Germany's influential environmental movement has responded to the fallout of Japan's recent nuclear problems. They successfully lobbied their federal government and Germany's Chancellor has announced the phase-out of nuclear power generating in that country. Germany will seek to use domestic and imported wind, hydroelectric, solar and other forms of renewable power. That choice opens new opportunity for Iceland and also Greenland that urgently seeks foreign investment to build their national economies.
Previous studies have examined the concept of linking a submarine power cable across the relatively shallow waters of the Northeastern Atlantic Ocean, between Germany and Greenland. There is also scope to extend such a cable between Iceland and the eastern coast of Greenland, to the largest fjord in the world called Scoresby Sound with some 38,000 Km2 or 14,700 square-miles of water surface area. The tidal current through the relatively narrow entrance to this inlet is estimated at just over 2m/s, the minimum velocity needed for viable installation of kinetic turbines.
There is scope to slightly reduce the depth and width of that relatively desolate entrance, to slightly raise the velocity of the twice-daily bi-direction tidal current that flows for some 20-hours each day. A Florida-based research group has been developing what may become the world's largest-diameter kinetic turbine, originally intended for installation in the Florida Straits and may also be suitable for installation in the Strait of Gibraltar, the Canary Channel and the entrance to Scoresby Sound. A combination of ballast and a tension cable suspension system may enable turbines to operate below the winter ice at that entrance.
There are several high coastal mountains along Greenland's eastern coast, just across the Greenland from Iceland. Ongoing developments in high elevation, terrain enabled, terrain enhanced and airborne wind energy technologies promise to generate higher output at more competitive costs. There may be future potential to install such technology in high mountains along Greenland's eastern coast, to generate electric power in addition to the possible electrical output from the entrance of Scoresby Sound then export that power to Germany, via Iceland.
Iceland has over 2200MW of undeveloped hydroelectric potential, along with potential to develop geothermal energy resources along with high-elevation and airborne wind energy, plus oceanic tidal energy. The possible presence of on-shore and offshore natural gas at Iceland may include the possible presence of salt caverns in the Icelandic bedrock. Seismic testing would be able to confirm such a possibility along with the location, size and depth below surface of such geological formations.
The possible presence of one or more salt domes located near the Icelandic coast would be a definite plus to enhance the operation of seasonal CAES (compressed air energy storage) installations. A coastal location allows for the use of seawater-displacement in the emptied salt dome to increase seasonal energy storage capacity. However, there would be a need to develop some special light oil that would separate the highly compressed air from seawater inside the salt dome.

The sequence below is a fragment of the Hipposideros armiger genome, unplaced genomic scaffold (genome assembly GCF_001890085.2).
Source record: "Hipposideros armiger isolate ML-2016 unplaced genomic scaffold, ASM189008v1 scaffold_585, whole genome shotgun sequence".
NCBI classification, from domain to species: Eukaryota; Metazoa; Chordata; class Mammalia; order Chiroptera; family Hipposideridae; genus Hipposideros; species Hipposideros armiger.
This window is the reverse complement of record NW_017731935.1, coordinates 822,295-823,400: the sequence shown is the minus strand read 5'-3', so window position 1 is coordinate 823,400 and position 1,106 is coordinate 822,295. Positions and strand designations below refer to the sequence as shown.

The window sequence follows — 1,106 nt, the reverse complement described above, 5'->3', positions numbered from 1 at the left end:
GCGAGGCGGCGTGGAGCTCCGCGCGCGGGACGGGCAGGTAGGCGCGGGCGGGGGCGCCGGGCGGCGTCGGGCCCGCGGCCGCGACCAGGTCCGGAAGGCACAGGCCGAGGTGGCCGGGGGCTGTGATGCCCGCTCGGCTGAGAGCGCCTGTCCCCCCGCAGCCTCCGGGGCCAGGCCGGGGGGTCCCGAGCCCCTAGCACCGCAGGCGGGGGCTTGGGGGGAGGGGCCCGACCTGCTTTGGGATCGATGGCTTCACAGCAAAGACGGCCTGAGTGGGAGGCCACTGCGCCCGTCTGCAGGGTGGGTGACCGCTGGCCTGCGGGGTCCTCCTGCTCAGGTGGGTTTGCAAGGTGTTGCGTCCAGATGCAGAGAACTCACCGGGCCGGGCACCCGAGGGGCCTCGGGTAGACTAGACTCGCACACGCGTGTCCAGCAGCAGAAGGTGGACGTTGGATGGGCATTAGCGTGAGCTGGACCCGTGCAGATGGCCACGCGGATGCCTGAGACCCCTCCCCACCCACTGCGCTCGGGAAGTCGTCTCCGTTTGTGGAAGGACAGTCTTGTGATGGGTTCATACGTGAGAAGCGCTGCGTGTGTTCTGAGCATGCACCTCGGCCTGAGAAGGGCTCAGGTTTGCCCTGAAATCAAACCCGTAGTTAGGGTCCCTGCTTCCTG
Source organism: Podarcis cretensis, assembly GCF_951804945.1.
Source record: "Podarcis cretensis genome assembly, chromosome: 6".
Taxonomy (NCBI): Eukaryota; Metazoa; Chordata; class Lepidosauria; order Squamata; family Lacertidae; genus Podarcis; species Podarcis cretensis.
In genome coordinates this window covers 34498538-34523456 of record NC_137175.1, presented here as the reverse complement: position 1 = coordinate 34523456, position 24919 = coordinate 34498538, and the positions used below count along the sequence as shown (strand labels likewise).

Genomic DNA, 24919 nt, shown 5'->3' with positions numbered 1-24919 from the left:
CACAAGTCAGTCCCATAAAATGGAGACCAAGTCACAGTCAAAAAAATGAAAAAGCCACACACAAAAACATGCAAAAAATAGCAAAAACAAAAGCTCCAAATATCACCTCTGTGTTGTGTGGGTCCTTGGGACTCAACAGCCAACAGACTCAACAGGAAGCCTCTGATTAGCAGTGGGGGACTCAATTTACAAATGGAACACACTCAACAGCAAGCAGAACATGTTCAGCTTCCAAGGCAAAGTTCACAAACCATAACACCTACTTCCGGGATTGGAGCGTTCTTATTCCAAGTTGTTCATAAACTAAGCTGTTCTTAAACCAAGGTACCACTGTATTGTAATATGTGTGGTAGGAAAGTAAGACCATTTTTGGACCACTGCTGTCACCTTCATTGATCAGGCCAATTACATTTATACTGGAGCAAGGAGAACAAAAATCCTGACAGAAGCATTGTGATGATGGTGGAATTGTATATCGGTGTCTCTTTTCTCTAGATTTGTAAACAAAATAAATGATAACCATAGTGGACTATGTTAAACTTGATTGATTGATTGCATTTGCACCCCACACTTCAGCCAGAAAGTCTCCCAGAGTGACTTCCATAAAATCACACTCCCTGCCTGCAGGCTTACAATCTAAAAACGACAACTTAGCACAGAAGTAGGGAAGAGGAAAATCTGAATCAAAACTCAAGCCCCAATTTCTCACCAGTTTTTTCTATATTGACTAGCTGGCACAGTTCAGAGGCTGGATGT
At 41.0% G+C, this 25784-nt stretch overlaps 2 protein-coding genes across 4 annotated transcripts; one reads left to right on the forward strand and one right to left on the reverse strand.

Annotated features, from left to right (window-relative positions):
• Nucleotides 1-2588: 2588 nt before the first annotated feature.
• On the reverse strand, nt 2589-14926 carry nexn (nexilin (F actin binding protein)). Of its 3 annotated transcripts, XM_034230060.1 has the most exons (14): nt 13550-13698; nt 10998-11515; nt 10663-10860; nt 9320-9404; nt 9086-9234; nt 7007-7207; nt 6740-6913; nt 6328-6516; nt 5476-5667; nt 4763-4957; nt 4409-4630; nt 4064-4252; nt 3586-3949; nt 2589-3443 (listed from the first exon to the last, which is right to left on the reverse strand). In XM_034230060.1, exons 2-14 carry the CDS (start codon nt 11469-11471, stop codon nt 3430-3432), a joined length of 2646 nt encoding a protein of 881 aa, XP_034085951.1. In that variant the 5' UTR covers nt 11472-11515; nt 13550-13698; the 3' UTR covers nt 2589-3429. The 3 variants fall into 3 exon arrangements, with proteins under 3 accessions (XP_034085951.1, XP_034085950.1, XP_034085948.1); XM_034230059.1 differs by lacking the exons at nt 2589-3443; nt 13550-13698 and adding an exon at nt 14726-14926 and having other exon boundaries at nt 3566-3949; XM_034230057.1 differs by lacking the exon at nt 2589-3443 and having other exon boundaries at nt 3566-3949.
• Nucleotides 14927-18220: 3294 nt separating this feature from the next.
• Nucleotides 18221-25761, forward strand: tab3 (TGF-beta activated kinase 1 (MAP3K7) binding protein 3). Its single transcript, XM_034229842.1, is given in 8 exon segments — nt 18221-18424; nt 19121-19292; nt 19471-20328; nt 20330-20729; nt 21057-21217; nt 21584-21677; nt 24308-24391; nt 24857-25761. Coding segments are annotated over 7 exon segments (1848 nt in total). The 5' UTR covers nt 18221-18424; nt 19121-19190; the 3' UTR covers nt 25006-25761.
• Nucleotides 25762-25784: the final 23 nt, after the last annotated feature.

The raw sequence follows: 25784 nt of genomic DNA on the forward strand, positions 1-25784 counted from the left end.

During winter, wind energy blowing over eastern Greenland's high mountains and off the Icelandic coast would be at its peak. There may be scope to transfer winter wind energy from Greenland and Icelandic offshore ocean wave energy into seasonal storage at Iceland. Recent developments in high-temperature seasonal thermal energy storage may serve as a basis to develop an expanded version of such storage for the purpose of storing the heat-of-compression produced by the pumping of air into CAES.
Some of this heat could be stored at heat of fusion using molten salt in an adapted salt dome. SENER of Spain is one of the leading companies to have developed molten salt thermal storage for the solar thermal power industry. The volume of some underground salt domes combined with future research may allow for large-volume, seasonal, high-temperature thermal energy storage. Such thermal storage would be used to pre-heat compressed air prior to it being superheated via the combustion of natural gas and subsequent expansion in a multi-stage power turbine system.
There are few countries that have excess electric power for sale, to which Germany can directly link a power line to import electrical energy. Iceland is a prime candidate to sell renewable electric power to Germany, via submarine cable. Given the likelihood of Germany's demand for electric power exceeding Iceland's generating capacity, there is scope to extend the submarine cable across to eastern Greenland for the purpose of importing oceanic tidal energy and high-altitude wind energy. Norway is blessed with many fiords where it may be possible to generate oceanic tidal energy for direct export to Germany.
A future nuclear-free Germany may have to examine the possible import of electric power via power cables that cross several international borders. Several Middle Eastern and North African nations have indicated an interest in exporting solar-thermal electric power to European markets, using UHV-DC power transmission. One power cable could cross the Eastern Mediterranean Sea to Italy, then Austria into Germany.
A precedent from New York State involves installing a submarine power cable under waterways between Montreal and New York City. A waterway that connects Stuttgart in Germany to Marseilles in France may include a future submarine power cable that would connect between Southern France to a point in North Africa. Future developments in more cost-competitive high-altitude wind power, solar-thermal electric power plus oceanic tidal power conversion may provide electric power to a future nuclear-free Germany.